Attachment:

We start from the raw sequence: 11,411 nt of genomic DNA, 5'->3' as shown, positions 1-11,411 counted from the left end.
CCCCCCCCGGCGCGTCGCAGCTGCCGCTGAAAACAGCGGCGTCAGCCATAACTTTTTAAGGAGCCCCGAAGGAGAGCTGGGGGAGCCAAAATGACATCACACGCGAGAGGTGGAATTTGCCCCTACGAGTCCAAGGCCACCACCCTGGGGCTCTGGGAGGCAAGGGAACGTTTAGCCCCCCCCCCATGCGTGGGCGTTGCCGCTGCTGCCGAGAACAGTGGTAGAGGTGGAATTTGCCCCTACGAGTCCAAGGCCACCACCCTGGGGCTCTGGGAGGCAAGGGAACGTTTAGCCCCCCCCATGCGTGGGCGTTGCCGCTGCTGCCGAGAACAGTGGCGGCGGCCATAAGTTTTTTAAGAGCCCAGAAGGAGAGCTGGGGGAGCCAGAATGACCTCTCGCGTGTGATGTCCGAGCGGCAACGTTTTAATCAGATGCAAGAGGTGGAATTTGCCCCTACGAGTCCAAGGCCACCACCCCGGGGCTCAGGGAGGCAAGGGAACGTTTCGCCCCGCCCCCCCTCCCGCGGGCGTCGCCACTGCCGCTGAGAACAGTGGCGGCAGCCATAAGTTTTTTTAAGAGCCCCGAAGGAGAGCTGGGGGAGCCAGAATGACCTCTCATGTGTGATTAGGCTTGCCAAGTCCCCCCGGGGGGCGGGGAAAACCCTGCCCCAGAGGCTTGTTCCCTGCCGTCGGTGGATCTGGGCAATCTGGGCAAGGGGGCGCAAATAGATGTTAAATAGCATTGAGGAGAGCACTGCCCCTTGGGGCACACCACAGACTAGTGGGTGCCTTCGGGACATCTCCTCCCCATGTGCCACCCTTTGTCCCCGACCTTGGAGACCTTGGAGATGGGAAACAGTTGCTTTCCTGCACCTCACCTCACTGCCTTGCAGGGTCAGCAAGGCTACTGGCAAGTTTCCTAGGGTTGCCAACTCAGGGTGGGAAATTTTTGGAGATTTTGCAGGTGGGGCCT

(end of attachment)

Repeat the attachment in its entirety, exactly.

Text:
We start from the raw sequence: 11,411 nt of genomic DNA, 5'->3' as shown, positions 1-11,411 counted from the left end.
CCCCCCCCGGCGCGTCGCAGCTGCCGCTGAAAACAGCGGCGTCAGCCATAACTTTTTAAGGAGCCCCGAAGGAGAGCTGGGGGAGCCAAAATGACATCACACGCGAGAGGTGGAATTTGCCCCTACGAGTCCAAGGCCACCACCCTGGGGCTCTGGGAGGCAAGGGAACGTTTAGCCCCCCCCCCATGCGTGGGCGTTGCCGCTGCTGCCGAGAACAGTGGTAGAGGTGGAATTTGCCCCTACGAGTCCAAGGCCACCACCCTGGGGCTCTGGGAGGCAAGGGAACGTTTAGCCCCCCCCATGCGTGGGCGTTGCCGCTGCTGCCGAGAACAGTGGCGGCGGCCATAAGTTTTTTAAGAGCCCAGAAGGAGAGCTGGGGGAGCCAGAATGACCTCTCGCGTGTGATGTCCGAGCGGCAACGTTTTAATCAGATGCAAGAGGTGGAATTTGCCCCTACGAGTCCAAGGCCACCACCCCGGGGCTCAGGGAGGCAAGGGAACGTTTCGCCCCGCCCCCCCTCCCGCGGGCGTCGCCACTGCCGCTGAGAACAGTGGCGGCAGCCATAAGTTTTTTTAAGAGCCCCGAAGGAGAGCTGGGGGAGCCAGAATGACCTCTCATGTGTGATTAGGCTTGCCAAGTCCCCCCGGGGGGCGGGGAAAACCCTGCCCCAGAGGCTTGTTCCCTGCCGTCGGTGGATCTGGGCAATCTGGGCAAGGGGGCGCAAATAGATGTTAAATAGCATTGAGGAGAGCACTGCCCCTTGGGGCACACCACAGACTAGTGGGTGCCTTCGGGACATCTCCTCCCCATGTGCCACCCTTTGTCCCCGACCTTGGAGACCTTGGAGATGGGAAACAGTTGCTTTCCTGCACCTCACCTCACTGCCTTGCAGGGTCAGCAAGGCTACTGGCAAGTTTCCTAGGGTTGCCAACTCAGGGTGGGAAATTTTTGGAGATTTTGCAGGTGGGGCCT